Objective: This study compared 12-month CD4+ and viral load outcomes in HIV-infected children and adolescents with virological failure, managed with four treatment switch strategies. Design: This observational study included perinatally HIV-infected (PHIV) children in the Pediatric HIV/AIDS Cohort Study (PHACS) and Pediatric AIDS Clinical Trials (PACTG) Protocol 219C. Methods: Treatment strategies among children with virologic failure were compared: continue failing combination antiretroviral therapy (cART); switch to new cART; switch to drug-sparing regimen; and discontinue all ART. Mean changes in CD4+% and viral load from baseline (time of virologic failure) to 12 months follow-up in each group were evaluated using weighted linear regression models. Results: Virologic failure occurred in 939 out of 2373 (40%) children. At 12 months, children switching to new cART (16%) had a nonsignificant increase in CD4+% from baseline, 0.59 percentage points [95% confidence interval (95% CI) −1.01 to 2.19], not different than those who continued failing cART (71%) (−0.64 percentage points, P = 0.15) or switched to a drug-sparing regimen (5%) (1.40 percentage points, P = 0.64). Children discontinuing all ART (7%) experienced significant CD4+% decline −3.18 percentage points (95% CI −5.25 to −1.11) compared with those initiating new cART (P = 0.04). All treatment strategies except discontinuing ART yielded significant mean decreases in log10VL by 12 months, the new cART group having the largest drop (−1.15 log10VL). Conclusion: In PHIV children with virologic failure, switching to new cART was associated with the best virological response, while stopping all ART resulted in the worst immunologic and virologic outcomes and should be avoided. Drug-sparing regimens and continuing failing regimens may be considered with careful monitoring. PMID:26182197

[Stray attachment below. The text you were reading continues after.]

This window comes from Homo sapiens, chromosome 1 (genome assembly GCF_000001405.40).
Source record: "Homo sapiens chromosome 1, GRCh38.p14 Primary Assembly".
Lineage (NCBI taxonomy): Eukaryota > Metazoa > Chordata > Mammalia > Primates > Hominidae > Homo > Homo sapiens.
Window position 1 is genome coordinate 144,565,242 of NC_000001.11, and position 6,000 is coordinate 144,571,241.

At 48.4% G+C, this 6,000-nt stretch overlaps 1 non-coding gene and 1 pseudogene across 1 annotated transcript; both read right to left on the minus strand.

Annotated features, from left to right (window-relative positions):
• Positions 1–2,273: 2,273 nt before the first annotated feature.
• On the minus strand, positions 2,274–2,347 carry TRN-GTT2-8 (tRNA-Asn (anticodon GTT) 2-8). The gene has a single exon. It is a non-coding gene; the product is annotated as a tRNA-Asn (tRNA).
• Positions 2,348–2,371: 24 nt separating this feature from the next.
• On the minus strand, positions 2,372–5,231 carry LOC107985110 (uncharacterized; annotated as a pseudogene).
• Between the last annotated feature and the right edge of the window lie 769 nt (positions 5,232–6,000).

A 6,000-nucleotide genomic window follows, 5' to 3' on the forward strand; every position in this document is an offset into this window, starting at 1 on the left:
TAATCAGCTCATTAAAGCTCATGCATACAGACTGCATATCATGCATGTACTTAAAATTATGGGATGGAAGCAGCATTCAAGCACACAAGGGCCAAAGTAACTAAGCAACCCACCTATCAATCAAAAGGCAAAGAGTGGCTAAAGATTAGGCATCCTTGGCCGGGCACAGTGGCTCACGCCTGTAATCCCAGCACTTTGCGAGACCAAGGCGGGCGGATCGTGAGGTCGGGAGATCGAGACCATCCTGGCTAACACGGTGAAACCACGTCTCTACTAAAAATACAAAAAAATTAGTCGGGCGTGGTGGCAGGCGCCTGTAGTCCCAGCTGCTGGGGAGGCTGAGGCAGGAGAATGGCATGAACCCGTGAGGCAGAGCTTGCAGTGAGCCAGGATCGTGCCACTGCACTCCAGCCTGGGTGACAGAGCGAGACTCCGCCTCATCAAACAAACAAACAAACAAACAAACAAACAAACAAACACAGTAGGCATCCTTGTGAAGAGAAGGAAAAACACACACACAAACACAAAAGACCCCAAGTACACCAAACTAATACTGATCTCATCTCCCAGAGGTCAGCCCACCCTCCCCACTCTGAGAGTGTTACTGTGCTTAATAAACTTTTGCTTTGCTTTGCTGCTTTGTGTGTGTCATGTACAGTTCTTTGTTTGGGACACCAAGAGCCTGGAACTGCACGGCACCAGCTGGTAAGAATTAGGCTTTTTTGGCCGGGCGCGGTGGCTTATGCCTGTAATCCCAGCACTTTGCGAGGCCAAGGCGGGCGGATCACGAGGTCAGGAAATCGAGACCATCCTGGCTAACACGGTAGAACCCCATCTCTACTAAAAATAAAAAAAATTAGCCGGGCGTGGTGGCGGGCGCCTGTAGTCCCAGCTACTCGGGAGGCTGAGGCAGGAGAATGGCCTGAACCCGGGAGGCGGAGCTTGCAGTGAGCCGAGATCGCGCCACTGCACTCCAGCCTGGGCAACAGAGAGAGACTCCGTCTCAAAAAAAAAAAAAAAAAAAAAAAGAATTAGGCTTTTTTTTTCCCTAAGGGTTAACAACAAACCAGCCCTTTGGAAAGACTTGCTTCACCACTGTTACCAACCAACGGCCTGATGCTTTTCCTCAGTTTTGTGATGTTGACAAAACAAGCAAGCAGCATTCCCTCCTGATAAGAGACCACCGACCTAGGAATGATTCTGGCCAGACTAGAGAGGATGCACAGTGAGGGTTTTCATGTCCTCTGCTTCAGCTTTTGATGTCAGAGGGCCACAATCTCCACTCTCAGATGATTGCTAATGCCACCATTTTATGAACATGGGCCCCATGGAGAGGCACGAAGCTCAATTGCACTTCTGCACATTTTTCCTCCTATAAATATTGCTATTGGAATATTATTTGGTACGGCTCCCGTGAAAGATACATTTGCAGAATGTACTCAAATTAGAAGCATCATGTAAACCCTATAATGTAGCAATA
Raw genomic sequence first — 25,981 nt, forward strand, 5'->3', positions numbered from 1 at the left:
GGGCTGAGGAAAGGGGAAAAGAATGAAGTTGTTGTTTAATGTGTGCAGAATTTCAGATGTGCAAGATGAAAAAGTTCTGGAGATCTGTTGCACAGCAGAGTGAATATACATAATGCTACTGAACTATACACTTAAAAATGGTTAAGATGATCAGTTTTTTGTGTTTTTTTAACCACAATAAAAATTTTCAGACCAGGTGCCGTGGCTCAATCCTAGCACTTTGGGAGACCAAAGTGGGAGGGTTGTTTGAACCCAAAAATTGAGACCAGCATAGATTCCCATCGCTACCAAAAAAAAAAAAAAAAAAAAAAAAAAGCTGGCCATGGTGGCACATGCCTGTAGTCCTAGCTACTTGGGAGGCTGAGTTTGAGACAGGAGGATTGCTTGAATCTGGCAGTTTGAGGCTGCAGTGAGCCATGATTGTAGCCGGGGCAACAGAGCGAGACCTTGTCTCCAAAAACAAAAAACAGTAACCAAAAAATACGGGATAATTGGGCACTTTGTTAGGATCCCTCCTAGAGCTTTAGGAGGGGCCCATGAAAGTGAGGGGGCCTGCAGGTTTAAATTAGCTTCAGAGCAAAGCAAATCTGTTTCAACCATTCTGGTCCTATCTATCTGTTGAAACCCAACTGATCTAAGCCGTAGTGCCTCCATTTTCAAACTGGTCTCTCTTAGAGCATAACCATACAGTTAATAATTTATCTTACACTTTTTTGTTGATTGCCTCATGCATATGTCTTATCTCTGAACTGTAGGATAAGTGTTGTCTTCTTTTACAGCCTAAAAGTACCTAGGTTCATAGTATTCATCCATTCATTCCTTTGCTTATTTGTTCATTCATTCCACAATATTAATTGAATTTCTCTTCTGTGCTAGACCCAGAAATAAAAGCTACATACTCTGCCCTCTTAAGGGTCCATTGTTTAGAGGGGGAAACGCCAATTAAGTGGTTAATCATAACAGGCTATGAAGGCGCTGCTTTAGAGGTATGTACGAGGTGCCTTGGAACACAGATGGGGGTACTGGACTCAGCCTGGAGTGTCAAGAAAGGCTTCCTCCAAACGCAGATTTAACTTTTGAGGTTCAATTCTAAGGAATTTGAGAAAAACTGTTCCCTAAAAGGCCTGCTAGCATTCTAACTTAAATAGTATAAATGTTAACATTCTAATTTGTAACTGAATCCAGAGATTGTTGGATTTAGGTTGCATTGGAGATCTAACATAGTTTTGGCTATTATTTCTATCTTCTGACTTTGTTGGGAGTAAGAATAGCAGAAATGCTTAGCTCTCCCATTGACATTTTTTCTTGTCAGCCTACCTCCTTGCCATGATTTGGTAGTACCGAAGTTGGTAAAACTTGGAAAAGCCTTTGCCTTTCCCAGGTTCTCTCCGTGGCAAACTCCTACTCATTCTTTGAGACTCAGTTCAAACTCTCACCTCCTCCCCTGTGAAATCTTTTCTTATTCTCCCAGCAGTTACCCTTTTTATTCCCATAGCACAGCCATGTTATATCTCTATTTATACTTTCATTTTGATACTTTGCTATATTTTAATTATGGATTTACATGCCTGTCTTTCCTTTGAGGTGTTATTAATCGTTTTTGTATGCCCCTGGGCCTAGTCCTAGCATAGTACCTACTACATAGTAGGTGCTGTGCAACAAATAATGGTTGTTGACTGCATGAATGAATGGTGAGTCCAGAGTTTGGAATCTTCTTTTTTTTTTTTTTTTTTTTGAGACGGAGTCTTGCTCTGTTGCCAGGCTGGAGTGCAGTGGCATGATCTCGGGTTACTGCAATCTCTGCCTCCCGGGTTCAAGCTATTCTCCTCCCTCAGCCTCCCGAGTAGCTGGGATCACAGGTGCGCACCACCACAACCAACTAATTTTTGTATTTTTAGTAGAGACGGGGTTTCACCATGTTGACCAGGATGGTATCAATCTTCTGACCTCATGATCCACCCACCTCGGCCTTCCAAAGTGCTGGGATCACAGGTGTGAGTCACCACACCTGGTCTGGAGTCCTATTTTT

11. Dual tropism of HIV-1 envelopes derived from renal tubular epithelial cells of patients with HIV-associated nephropathy.

    PubMed

    Zerhouni-Layachi, Bouchra; Husain, Mohammad; Ross, Michael J; Marras, Daniele; Sunamoto, Masaaki; Liu, Xinyan; Klotman, Paul E; Klotman, Mary E

    2006-02-28

    The phenotype of HIV-1 gp120 envelope derived from renal epithelium and peripheral blood mononuclear cells (PBMC) of patients with HIV-associated nephropathy was investigated in vitro. Chimeric viruses were derived from kidney or blood and used to infect primary CD4+T cells, cell lines expressing single co-receptors and a renal epithelial cell line HPT-1. HIV-1 variants derived from renal epithelium were dual tropic whereas simultaneously derived viruses from PBMC were R5-tropic. Utilization of alternative co-receptors CCR3, BONZO and BOB, also differed. PMID:16470129

  12. Urinary eicosanoid metabolites in HIV-infected women with central obesity switching to raltegravir: an analysis from the women, integrase, and fat accumulation trial.

    PubMed

    Hulgan, Todd; Boger, M Sean; Liao, Diana H; McComsey, Grace A; Wanke, Christine A; Mangili, Alexandra; Walmsley, Sharon L; McCreath, Heather; Milne, Ginger L; Sanchez, Stephanie C; Currier, Judith S; Lake, Jordan E

    2014-01-01

    Chronic inflammation is a hallmark of HIV infection. Eicosanoids reflect inflammation, oxidant stress, and vascular health and vary by sex and metabolic parameters. Raltegravir (RAL) is an HIV-1 integrase inhibitor that may have limited metabolic effects. We assessed urinary F2-isoprostanes (F2-IsoPs), prostaglandin E2 (PGE-M), prostacyclin (PGI-M), and thromboxane B2 (TxB2) in HIV-infected women switching to RAL-containing antiretroviral therapy (ART). Thirty-seven women (RAL = 17; PI/NNRTI = 20) with a median age of 43 years and BMI 32 kg/m(2) completed week 24. TxB2 increased in the RAL versus PI/NNRTI arm (+0.09 versus -0.02; P = 0.06). Baseline PGI-M was lower in the RAL arm (P = 0.005); no other between-arm cross-sectional differences were observed. In the PI/NNRTI arm, 24-week visceral adipose tissue change correlated with PGI-M (rho = 0.45; P = 0.04) and TxB2 (rho = 0.44; P = 0.005) changes, with a trend seen for PGE-M (rho = 0.41; P = 0.07). In an adjusted model, age ≥ 50 years (N = 8) was associated with increased PGE-M (P = 0.04). In this randomized trial, a switch to RAL did not significantly affect urinary eicosanoids over 24 weeks. In women continuing PI/NNRTI, increased visceral adipose tissue correlated with increased PGI-M and PGE-M. Older age (≥ 50) was associated with increased PGE-M. Relationships between aging, adiposity, ART, and eicosanoids during HIV-infection require further study.

  13. DRAGON, a bone morphogenetic protein co-receptor.

    PubMed